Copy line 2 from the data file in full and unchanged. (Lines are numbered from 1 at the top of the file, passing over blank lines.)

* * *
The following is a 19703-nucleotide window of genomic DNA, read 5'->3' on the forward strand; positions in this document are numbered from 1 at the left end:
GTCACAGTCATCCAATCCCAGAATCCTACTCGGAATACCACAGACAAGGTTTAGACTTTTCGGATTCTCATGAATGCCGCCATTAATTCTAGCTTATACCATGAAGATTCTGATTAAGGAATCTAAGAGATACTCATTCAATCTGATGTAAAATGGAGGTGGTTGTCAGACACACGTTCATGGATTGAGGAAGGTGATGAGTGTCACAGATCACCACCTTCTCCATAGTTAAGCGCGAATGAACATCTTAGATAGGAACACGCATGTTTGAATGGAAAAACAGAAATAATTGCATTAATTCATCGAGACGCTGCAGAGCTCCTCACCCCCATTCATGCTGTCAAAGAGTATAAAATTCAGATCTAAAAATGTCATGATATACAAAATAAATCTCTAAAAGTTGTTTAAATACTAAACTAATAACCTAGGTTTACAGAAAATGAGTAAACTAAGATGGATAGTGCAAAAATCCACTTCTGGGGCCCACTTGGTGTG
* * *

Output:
GTCACAGTCATCCAATCCCAGAATCCTACTCGGAATACCACAGACAAGGTTTAGACTTTTCGGATTCTCATGAATGCCGCCATTAATTCTAGCTTATACCATGAAGATTCTGATTAAGGAATCTAAGAGATACTCATTCAATCTGATGTAAAATGGAGGTGGTTGTCAGACACACGTTCATGGATTGAGGAAGGTGATGAGTGTCACAGATCACCACCTTCTCCATAGTTAAGCGCGAATGAACATCTTAGATAGGAACACGCATGTTTGAATGGAAAAACAGAAATAATTGCATTAATTCATCGAGACGCTGCAGAGCTCCTCACCCCCATTCATGCTGTCAAAGAGTATAAAATTCAGATCTAAAAATGTCATGATATACAAAATAAATCTCTAAAAGTTGTTTAAATACTAAACTAATAACCTAGGTTTACAGAAAATGAGTAAACTAAGATGGATAGTGCAAAAATCCACTTCTGGGGCCCACTTGGTGTG